"Diamonds are virtually indestructible."
Everyone knows that diamond is the hardest naturally-occurring mineral known to man. Every geologist is taught that diamond ranks top on the Mohs scale of hardness, with a value of 10. This property is largely what drives the industrial-grade diamond market, as diamond's hardness makes it valuable for applications such as drill hits and cutting blades. (Other industries take advantage of diamond's `I transparency and refractive properties.)
Nevertheless, that information is outdated, because tougher natural minerals have been discovered in the past decade. Wurtzite boron nitride is 18% harder, while compressed Lonsdaleite weighs in at an impressive 58% harder.
More significantly, a diamond's hardness is no guarantee of its survival. Hardness merely means it's relatively immune to surface scratching. Yet when struck at the right angle with sufficient force, a diamond will split apart. Furthermore, the edge, or girdle, is the diamond's weak spot and it's vulnerable to chipping. This can come from a solid blow, or just from years of regular wear and tear.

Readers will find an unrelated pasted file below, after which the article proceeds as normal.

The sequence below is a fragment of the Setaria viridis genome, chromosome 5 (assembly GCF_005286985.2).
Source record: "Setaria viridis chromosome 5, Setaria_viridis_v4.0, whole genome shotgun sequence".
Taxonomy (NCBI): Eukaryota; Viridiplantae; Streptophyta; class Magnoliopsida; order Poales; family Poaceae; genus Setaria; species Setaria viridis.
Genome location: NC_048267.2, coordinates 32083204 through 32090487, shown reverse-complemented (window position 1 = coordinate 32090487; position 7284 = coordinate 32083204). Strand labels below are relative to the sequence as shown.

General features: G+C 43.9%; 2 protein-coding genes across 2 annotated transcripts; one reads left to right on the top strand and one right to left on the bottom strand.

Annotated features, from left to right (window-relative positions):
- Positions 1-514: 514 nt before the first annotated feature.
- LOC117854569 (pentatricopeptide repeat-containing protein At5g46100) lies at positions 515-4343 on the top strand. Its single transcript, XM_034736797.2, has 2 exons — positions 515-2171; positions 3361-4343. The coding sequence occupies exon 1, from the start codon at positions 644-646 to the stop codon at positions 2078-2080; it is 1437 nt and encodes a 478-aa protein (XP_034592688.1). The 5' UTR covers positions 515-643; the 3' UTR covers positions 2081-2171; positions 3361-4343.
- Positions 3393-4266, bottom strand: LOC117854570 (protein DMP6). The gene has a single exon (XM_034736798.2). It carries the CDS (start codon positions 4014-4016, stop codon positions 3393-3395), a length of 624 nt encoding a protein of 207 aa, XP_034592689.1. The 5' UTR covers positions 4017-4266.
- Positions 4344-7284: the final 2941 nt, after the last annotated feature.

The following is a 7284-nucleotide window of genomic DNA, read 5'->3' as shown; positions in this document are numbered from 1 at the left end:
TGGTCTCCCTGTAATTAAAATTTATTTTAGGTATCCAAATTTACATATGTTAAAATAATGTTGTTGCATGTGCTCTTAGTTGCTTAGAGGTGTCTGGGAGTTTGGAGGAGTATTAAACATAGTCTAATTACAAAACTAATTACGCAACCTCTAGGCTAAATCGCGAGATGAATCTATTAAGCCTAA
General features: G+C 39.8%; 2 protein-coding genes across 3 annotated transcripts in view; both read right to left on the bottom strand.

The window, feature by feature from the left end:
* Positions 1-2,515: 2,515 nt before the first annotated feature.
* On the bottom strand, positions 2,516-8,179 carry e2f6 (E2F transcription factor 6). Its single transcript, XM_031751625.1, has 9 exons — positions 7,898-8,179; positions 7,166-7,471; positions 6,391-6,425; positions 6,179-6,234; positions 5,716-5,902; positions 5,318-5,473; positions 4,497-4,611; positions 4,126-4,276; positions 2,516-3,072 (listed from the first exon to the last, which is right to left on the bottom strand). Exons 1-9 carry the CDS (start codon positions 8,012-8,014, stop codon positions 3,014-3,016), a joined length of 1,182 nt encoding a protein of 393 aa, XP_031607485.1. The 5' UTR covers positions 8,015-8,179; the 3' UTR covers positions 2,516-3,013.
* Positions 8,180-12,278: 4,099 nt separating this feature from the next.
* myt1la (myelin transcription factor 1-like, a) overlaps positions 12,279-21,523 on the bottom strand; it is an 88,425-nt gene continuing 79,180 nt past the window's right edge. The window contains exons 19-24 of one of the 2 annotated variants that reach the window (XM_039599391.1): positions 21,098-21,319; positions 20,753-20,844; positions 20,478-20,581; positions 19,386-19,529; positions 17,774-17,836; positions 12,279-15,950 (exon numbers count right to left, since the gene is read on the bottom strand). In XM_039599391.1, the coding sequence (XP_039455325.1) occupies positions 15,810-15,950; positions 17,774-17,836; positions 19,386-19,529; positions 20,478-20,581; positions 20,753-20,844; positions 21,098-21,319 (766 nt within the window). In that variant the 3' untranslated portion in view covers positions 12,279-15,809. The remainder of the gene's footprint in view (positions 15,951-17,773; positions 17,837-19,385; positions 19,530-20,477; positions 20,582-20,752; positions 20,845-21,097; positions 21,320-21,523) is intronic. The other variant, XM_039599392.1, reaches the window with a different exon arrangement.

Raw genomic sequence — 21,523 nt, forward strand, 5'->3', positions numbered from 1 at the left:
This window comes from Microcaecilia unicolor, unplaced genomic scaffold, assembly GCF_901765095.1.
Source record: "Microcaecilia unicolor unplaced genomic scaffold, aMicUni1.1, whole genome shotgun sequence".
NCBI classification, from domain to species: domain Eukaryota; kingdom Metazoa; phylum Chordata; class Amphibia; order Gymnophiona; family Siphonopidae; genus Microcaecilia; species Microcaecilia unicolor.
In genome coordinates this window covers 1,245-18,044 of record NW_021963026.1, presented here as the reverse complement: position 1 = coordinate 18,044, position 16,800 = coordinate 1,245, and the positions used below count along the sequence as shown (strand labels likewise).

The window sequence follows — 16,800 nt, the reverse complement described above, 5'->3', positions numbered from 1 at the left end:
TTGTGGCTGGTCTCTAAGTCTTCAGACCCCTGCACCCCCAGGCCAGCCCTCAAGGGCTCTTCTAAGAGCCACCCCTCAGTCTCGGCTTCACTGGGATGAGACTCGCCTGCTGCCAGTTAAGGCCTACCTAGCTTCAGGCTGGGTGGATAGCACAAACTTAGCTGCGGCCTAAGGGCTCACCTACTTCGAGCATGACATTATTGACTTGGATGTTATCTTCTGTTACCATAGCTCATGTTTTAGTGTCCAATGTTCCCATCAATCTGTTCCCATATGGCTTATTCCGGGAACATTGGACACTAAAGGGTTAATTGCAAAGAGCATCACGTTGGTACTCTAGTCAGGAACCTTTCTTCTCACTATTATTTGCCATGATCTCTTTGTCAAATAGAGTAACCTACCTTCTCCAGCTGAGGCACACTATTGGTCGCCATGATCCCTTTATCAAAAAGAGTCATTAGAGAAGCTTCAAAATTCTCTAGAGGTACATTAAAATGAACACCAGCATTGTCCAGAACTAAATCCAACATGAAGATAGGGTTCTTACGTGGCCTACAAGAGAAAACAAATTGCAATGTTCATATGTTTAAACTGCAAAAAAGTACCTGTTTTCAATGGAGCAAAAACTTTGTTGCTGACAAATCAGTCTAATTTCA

Not to mention that diamonds can become discolored with time. Most shocking of all is that a diamond can actually burn. After all, it's made of carbon—the same material that makes wood flammable. The stronger molecular bonding means that it takes much muse energy to burn a diamond than a wooden log. Diamond burns at a temperature of 1650° or so, which you can reach with a blowtorch. Or a typical house fire. Expect diamonds caught in a house fire to disappear, since they are so pure that they convert to carbon dioxide and leave no ashes behind.
(In a macabre twist that could only occur in the diamond industry, a trend has begun to convert the ashes or hair of a loved one—or even a pet!—into synthetic diamonds. This is possible because these specimens contain carbon. They are compressed under high temperature and pressure until they crystallize into diamonds. "Memorial diamonds" can range in price from $3,000 to over $20,000. They are touted as the perfect way to remain connected to a departed relative because they are "timeless," another twist on the misguided "indestructible" theme.)